AMD Details the RX 470 and RX 460 Graphics Cards, Coming in August

Subject: Graphics Cards | July 29, 2016 - 01:09 AM |
Tagged: rx 470, rx 460, radeon, polaris 11, polaris 10, Polaris, amd

We know pretty much all there is to know about AMD's new Polaris architecture thanks to our Radeon RX 480 review, but AMD is taking the covers off of the lower priced, lower performance products based on the same architecture tonight. We previously covered AMD's launch event in Australia where the company officially introduced the Polaris 10 RX 470 and Polaris 11 RX 460 and talked about the broader specifications. Now, we have a bit more information to share on specifics and release dates. Specifically, AMD's RX 470 will launch on Thursday, August 4th and the RX 460 will launch on the following Monday, August 8th.

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First up is the Radeon RX 470, based on the same Polaris 10 GPU as the RX 480, but with some CUs disabled to lower performance and increase yields. 

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This card is aimed at 1080p gaming at top quality settings with AA enabled at 60 FPS. Obviously that is a very vague statement, but it gives you an idea of what price point and target segment the RX 470 is going after.

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The only comparison we have from AMD pits the upcoming RX 470 against the R9 270, where Polaris offers a range from 1.5x to 2.4x improvement in a handful of titles, which include DX12 and Vulkan enabled games, of course.

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From a specifications stand point, the RX 470 will include 2048 stream processors running at a base clock of 926 MHz and a rated boost frequency of 1206 MHz. That gives us 4.9 TFLOPS of theoretical peak performance to pair with a 6.6 Gbps memory interface capable of 211 GB/s of peak bandwidth. With a 4GB frame buffer and a 120 watt TDP, the RX 470 should offer some compelling performance in the ~$150 price segment (this price is just a guess on my part... though yields should be better – they can salvage RX 480s – and partners being able to use memory chips that do not have to hit 8 Gbps should help to lower costs).

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Going down another step to the Radeon RX 460, AMD is targeting this card at 1080p resolutions at "high" image quality settings. The obvious game categories here are eSports titles like MOBAs, CS: Go, Overwatch, etc.

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Again, AMD provides a comparison to other AMD hardware: in this case the R7 260X. You'll find a 1.2x to 1.3x performance improvements in these types of titles. Clearly we want to know where the performance rests against the GeForce line but this comparison seems somewhat modest. 

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Based on the smaller Polaris 11 GPU, which is a new chip that we have not seen before, the RX 460 features up to 2.2 TFLOPS of computing capability with 896 stream processors (14 CUs enabled out of 16 total in full Polaris 11) running between 1090 MHz and 1200 MHz. The memory system is actually running faster on the RX 460 than the RX 470, though with half the memory bus width at 128-bits. The TDP of this card is sub-75 watts and thus we should find cards that don't require any kind of external power. The RX 460 GPU will be used in desktop cards as well as notebooks (though with lower TDPs and clocks).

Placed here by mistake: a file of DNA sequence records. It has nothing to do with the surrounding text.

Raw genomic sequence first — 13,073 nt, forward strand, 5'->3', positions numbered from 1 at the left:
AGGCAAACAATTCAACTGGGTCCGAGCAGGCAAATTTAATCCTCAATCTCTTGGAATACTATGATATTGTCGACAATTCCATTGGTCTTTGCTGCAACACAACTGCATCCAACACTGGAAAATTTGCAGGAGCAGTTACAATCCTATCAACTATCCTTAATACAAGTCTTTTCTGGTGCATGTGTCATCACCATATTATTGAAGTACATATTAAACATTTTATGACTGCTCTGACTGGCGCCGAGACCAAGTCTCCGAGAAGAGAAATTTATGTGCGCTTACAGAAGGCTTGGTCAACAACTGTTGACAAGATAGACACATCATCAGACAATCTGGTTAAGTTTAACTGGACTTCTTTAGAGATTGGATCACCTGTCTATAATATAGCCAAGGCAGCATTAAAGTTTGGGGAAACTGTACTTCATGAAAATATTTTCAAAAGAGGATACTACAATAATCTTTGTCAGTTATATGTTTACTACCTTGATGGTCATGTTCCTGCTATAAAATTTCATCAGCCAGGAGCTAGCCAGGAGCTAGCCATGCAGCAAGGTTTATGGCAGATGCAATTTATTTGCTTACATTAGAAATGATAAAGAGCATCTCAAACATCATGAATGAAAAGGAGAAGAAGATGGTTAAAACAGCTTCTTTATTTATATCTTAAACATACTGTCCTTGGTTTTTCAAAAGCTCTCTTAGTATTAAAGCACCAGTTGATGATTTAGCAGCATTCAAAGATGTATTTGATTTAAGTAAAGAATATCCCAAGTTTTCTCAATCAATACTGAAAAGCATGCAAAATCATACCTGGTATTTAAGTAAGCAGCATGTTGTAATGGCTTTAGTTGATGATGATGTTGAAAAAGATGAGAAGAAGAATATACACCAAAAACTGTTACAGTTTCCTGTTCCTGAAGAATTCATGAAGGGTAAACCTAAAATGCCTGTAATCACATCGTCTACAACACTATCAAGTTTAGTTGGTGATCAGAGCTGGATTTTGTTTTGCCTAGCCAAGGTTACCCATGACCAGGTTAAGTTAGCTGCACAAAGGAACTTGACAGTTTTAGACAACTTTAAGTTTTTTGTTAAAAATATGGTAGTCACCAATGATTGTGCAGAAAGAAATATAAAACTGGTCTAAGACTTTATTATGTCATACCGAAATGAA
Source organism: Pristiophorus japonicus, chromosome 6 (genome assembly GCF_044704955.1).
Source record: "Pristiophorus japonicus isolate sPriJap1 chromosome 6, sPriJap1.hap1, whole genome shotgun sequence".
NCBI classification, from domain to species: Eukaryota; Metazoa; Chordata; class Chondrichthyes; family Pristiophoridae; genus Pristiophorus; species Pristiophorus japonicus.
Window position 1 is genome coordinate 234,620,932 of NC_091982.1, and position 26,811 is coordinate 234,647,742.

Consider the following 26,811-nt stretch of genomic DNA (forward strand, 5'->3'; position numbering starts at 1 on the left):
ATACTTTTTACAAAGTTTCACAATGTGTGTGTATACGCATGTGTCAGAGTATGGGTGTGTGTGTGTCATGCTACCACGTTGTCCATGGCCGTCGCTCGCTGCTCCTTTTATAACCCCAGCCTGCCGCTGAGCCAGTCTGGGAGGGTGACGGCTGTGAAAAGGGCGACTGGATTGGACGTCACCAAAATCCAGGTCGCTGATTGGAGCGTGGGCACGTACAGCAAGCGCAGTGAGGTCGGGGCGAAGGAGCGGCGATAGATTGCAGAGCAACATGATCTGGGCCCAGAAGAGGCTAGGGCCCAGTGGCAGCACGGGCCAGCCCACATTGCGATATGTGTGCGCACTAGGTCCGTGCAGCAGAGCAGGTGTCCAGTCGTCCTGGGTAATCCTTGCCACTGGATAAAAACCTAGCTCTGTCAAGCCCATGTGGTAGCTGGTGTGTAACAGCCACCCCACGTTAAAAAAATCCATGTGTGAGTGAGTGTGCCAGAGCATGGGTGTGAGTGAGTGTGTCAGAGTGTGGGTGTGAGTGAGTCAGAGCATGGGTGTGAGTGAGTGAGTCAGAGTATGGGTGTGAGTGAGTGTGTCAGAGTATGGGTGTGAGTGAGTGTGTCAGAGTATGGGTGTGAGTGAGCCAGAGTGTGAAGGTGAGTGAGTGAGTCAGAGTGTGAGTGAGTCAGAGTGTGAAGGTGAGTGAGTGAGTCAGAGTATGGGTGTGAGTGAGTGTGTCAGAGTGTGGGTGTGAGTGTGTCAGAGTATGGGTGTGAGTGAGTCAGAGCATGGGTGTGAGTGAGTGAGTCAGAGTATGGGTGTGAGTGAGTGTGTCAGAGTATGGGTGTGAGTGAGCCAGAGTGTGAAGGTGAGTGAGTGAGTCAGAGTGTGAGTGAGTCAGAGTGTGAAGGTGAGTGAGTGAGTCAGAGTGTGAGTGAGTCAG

The chart below outlines the comparison between the three known Polaris graphics processors.

  RX 480 RX 470 RX 460
Stream Processors 2304 2048 896
Compute Units 36 32 14
TMUs 144 128 56
ROPs 32 32 16
GPU Clock (Base) 1120 MHz 926 MHz 1090 MHz
GPU Clock (Boost) 1266 MHz 1206 MHz 1200 MHz
Memory 4 or 8 GB GDDR5 4 or 8 GB GDDR5 2 or 4 GB GDDR5
Memory Bus 256-bit 256-bit 128-bit
Memory Bandwidth 256 GB/s 211 GB/s 112 GB/s
TDP 150W 120W <75W
GPU Polaris 10 Polaris 10 Polaris 11

There is still much to learn about these new products, most importantly, prices. AMD is still shying away from telling us that important data point. The RX 470 will be on sale and will have reviews on August 4th, with the RX 460 following that on August 8th, so we'll have details and costs in our hands very soon.

It is not clear how many or what kinds of cards we can expect to see on the August 4th and August 8th release days though it would stand to reason that they will be mostly based upon reference designs especially for the RX 460 (though Gamer's Nexus did spot a dual fan Sapphire card).. With that said, we may see custom cooled RX 470 graphics cards because while AMD does technically have a reference design with blower style cooler the company expects most if not all of its partners to go their own direction with this board including their own single and dual fan coolers.

For gamers looking to buy into the truly budget card segment, stay tuned just a little longer!


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July 29, 2016 | 01:15 AM - Posted by remc86007

Anybody else wish they would sell a mobile part based on Polaris 10 undervolted and running at 800MHz or so?